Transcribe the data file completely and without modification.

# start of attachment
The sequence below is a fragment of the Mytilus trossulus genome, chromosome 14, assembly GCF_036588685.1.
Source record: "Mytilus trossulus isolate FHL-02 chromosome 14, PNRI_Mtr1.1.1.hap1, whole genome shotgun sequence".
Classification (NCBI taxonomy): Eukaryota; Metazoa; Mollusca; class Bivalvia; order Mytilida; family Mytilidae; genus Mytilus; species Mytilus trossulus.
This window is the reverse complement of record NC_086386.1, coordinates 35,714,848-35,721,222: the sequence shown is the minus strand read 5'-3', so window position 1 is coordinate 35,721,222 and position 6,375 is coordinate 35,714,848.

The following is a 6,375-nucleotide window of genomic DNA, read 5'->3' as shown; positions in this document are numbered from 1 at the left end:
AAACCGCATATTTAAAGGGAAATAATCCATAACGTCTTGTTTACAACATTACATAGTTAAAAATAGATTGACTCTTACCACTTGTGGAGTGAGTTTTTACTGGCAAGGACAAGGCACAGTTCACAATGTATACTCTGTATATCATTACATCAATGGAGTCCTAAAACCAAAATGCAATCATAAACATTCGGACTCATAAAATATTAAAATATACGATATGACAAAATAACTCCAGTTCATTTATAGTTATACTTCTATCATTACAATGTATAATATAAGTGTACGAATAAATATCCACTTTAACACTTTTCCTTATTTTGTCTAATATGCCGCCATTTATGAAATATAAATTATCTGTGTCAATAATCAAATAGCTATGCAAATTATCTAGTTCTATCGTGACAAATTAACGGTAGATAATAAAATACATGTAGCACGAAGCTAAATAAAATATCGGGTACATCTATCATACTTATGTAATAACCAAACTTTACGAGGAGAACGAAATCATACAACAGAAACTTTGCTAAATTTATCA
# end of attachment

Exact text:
The sequence below is a fragment of the Mytilus trossulus genome, chromosome 14, assembly GCF_036588685.1.
Source record: "Mytilus trossulus isolate FHL-02 chromosome 14, PNRI_Mtr1.1.1.hap1, whole genome shotgun sequence".
Classification (NCBI taxonomy): Eukaryota; Metazoa; Mollusca; class Bivalvia; order Mytilida; family Mytilidae; genus Mytilus; species Mytilus trossulus.
This window is the reverse complement of record NC_086386.1, coordinates 35,714,848-35,721,222: the sequence shown is the minus strand read 5'-3', so window position 1 is coordinate 35,721,222 and position 6,375 is coordinate 35,714,848.

The following is a 6,375-nucleotide window of genomic DNA, read 5'->3' as shown; positions in this document are numbered from 1 at the left end:
AAACCGCATATTTAAAGGGAAATAATCCATAACGTCTTGTTTACAACATTACATAGTTAAAAATAGATTGACTCTTACCACTTGTGGAGTGAGTTTTTACTGGCAAGGACAAGGCACAGTTCACAATGTATACTCTGTATATCATTACATCAATGGAGTCCTAAAACCAAAATGCAATCATAAACATTCGGACTCATAAAATATTAAAATATACGATATGACAAAATAACTCCAGTTCATTTATAGTTATACTTCTATCATTACAATGTATAATATAAGTGTACGAATAAATATCCACTTTAACACTTTTCCTTATTTTGTCTAATATGCCGCCATTTATGAAATATAAATTATCTGTGTCAATAATCAAATAGCTATGCAAATTATCTAGTTCTATCGTGACAAATTAACGGTAGATAATAAAATACATGTAGCACGAAGCTAAATAAAATATCGGGTACATCTATCATACTTATGTAATAACCAAACTTTACGAGGAGAACGAAATCATACAACAGAAACTTTGCTAAATTTATCA